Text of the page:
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Today’s Special: The Super Sloppy Joe

22 Feb


I’ve been criticized by some since I’ve started this site for endorsing unhealthy eating habits and foods. Of course I deny this vehemently. All the vegetables, starches, fish, fowl, meats, and all their byproducts I’ve covered here over the years are maybe not the best choices, but certainly not the worst. Most of the restaurants discussed in these electronic pages serve food prepared lovingly by moms and pops from recipes handed down from generation to generation. What could be bad about that?

But to satisfy the few who do think I should at least give a nod to what is considered healthy food, I offer today’s special, a self proclaimed super food.

Some of the menu choices at the super food establishment I entered were wraps and salads, burgers made from either “100 percent grass-fed bison” or “homemade veggie burgers,” “power plates,” like the “lumberjack,” a chicken breast with roasted vegetables over brown rice with either lentil or chili soup, and entrees like quinoa turkey meatloaf, tofu stir fry.

My body not used to super food components, I was wary of a harsh reaction to them. I did not want to suffer a health food overdose. So after a long deliberation, remembering happily the sloppy Joe’s of my youth, I choose the “bison sloppy Joe.”

I was expecting this.

I was expecting this.

It came out very quickly. Encased in a cardboard-like whole wheat wrap. I was hungry and quickly tore it in half and took a bite. The let down was immediate. The taste memory in my brain was bitterly disappointed. This was nothing like the Manwich I remembered so fondly. There were black beans, cannellini and kidney beans inside along with brown rice and a scant amount of undressed cole slaw. If there was a barbecue sauce as advertised, I couldn’t taste it.

I got this.

I got this.

My mouth needed lubricating after the very dry, bland bite—the only flavor was from the unfortunate gaminess of the bison. I reached for my bottle of water and drank half of it.

I got this.


For me to continue, I had to find something to give the wrap flavor. I asked for sauce and was given a green, cilantro/jalapeno hot sauce. I doused the wrap liberally with the sauce and almost miraculously it became edible.

Maybe it was the perceived goodness of the ingredients, or maybe I was just getting used to the unfamiliar, healthy taste of the wrap, as I worked on the second half of the wrap I was beginning to actually like what I was eating. I did, however, need the rest of my bottle of water to wash it down

Green hot sauce helped.

Green hot sauce helped.

I can’t really testify to the health benefits of the super food sloppy Joe wrap as opposed to, maybe, the pepper and egg hero at Parisi’s (The Hero of Mott Street ). Only our nutritionists know what constitutes a super food, and they seem to change that definition hourly. So though I have no proof to the superior nutritional qualities of what mom and pop prepare, I will continue to patronize their establishments and keep the faith that oxtail stew or ox tongue and tripe among other things will one day appear on that super food list.

Neck Bones’ Fat Tuesday Red Beans and Rice

12 Feb

Red Beans

Memorable food moments in film have been well documented. One of my favorites occurs in the 1978 masterpiece from filmmaker Les Blank, Always for Pleasure, the documentary about Mardi Gras traditions in New Orleans. In the film there is a particularly memorable scene, at least to me, where New Orleans’ native, singer, Irma Thomas recites her recipe on how she makes her red beans and rice. “First you need a large pot…at least five quarts…”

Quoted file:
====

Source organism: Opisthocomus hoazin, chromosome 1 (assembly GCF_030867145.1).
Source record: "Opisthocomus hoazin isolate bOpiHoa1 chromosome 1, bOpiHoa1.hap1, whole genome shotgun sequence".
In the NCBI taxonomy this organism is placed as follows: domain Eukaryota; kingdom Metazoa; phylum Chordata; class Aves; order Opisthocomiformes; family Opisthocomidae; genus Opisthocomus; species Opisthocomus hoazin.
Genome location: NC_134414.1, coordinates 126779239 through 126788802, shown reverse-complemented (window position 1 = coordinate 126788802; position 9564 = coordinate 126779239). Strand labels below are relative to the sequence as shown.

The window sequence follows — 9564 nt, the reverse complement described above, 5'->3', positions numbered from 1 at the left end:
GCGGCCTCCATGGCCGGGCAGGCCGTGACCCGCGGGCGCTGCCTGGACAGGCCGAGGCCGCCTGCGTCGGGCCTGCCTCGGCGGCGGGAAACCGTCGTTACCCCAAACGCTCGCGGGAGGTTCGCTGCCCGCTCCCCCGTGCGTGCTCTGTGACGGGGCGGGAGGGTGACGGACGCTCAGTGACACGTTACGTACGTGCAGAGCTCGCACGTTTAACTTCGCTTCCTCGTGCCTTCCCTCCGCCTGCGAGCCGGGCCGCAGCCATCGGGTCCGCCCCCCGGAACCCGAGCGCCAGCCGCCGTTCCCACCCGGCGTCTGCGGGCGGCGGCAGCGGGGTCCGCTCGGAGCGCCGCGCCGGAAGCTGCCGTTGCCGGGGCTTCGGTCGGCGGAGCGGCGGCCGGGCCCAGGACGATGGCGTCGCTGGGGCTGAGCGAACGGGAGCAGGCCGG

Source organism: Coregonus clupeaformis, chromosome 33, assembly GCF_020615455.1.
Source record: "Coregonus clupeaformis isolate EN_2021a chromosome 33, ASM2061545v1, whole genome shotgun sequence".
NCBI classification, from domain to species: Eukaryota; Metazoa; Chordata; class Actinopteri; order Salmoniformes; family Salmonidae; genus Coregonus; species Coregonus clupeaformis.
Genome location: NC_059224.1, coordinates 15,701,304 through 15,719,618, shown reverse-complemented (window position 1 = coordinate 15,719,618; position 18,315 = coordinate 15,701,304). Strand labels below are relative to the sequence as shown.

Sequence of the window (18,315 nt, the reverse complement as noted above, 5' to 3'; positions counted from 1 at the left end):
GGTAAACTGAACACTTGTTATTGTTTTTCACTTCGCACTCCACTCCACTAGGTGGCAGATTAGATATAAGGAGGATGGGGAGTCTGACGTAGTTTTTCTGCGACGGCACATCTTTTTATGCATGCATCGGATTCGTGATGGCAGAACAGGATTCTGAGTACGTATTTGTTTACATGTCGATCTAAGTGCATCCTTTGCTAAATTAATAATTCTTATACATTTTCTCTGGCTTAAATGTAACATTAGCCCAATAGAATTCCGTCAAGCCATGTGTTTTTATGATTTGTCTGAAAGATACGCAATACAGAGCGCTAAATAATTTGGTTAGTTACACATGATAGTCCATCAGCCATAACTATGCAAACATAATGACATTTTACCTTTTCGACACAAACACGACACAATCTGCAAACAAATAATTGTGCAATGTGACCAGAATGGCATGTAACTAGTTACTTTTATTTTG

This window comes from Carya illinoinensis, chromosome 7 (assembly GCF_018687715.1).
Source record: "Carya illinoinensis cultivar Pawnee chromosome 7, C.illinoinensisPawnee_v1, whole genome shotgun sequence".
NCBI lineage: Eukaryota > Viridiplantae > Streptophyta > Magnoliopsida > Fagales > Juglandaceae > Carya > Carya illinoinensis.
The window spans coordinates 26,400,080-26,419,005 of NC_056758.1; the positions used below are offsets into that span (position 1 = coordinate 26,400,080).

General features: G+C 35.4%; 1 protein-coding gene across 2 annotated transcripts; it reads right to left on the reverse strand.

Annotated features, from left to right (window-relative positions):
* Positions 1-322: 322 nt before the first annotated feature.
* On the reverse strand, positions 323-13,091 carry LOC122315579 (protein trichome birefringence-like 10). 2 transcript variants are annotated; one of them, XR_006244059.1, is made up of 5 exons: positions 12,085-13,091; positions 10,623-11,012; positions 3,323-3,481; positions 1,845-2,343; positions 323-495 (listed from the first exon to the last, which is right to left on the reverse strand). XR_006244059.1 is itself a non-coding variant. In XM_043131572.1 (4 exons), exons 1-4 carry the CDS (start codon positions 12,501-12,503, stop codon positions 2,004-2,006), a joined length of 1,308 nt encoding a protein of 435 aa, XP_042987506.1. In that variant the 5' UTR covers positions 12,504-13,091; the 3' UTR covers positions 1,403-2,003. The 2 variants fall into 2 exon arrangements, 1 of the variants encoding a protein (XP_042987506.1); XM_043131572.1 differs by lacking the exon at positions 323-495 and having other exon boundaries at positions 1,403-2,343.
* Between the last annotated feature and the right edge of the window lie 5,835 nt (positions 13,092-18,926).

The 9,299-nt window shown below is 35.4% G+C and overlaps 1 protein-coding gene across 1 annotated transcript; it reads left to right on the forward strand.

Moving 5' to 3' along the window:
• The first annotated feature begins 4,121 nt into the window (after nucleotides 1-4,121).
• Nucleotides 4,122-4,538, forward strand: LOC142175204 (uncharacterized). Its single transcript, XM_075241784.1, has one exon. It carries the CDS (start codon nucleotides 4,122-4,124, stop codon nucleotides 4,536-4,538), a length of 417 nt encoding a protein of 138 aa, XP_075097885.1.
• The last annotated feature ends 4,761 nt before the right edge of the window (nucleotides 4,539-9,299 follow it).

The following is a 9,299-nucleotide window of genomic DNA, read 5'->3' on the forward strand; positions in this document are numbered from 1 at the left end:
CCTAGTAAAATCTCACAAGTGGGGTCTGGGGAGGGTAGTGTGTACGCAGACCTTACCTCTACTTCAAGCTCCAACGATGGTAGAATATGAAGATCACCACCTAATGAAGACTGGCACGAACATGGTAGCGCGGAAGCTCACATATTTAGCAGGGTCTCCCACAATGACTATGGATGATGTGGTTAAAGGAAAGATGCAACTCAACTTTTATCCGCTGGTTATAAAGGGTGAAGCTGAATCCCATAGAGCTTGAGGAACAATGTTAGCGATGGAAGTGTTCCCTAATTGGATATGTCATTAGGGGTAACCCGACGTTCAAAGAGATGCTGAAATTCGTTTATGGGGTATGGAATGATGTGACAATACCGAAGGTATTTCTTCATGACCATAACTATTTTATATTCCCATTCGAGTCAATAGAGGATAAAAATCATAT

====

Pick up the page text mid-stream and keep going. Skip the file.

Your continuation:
irma thomas

I’ve seen the film numerous times, but only on video and that scene has always made my mouth water. Now if I ever had the pleasure of viewing Always for Pleasure at a screening where the filmmaker was in attendance and employed his gimmicky, yet sadistically ingenious technique of “Smellaround;” the addition of the actual aroma from a big pot of red beans and rice being cooked within the theater itself, the gurgling from my stomach would probably drown out the dialogue from the screen.

Instead, the film motivated me to make red beans and rice according to Irma Thomas’s recipe. I was able to find a copy of the recipe in a 1986 book called Totally Hot! The Ultimate Hot Pepper Cookbook, by Michael Goodwin, Charles Perry, and Naomi Wise (Dolphin Doubleday). The recipe, adapted by Les Blank from Irma Thomas’ recipe is much more complicated than what she recited in the film. Hers was brief and simple. I made Les Blank’s recipe from the book. The result, however, for whatever reason, was a slight disappointment.

Since then I’ve tweaked the recipe borrowing much from it, including an enormous amount of garlic. Irma Thomas suggested using a half head.  Blank, who made another masterpiece in 1980, Garlic is as Good as Ten Mothers, centered around the Gilroy Garlic Festival in California, so we know where he stands on the benefits of the “stinking rose,” calls for a full head.


For what I made, I used probably three quarters of a head of garlic, In Blank’s recipe, a smoked ham hock is called for and that is what I used when I made his recipe. Thomas, in the movie suggests  using “seasoning meat of your choice.” My choice for this batch of red beans was Andouille sausage. Also instead of using a big pot on the stove, I switched to a crock pot hoping the consistent, low temperature would produce better results. Beyond those changes, I’ve left much of the other red beans and rice basics intact.

So here, for your Fat Tuesday pleasure is the Neck Bones rendition of Irma Thomas’s version combined with Les Blank’s Always for Pleasure red beans and rice.


2 cups of dried red beans (one pound bag)

6 cups of water

1 lb of Andouille sausage (any other garlicky smoked sausage will work too), sliced.

2 medium onions (about 2 cups worth) chopped

1 green bell pepper, chopped

2 ribs of celery, chopped

6 tablespoons of minced garlic (or just mince a head—depending on the size of the head)

1 tablespoon of creole seasoning*

½  teaspoon salt

Cooked white rice

Green onions, a.k.a  scallions for garnish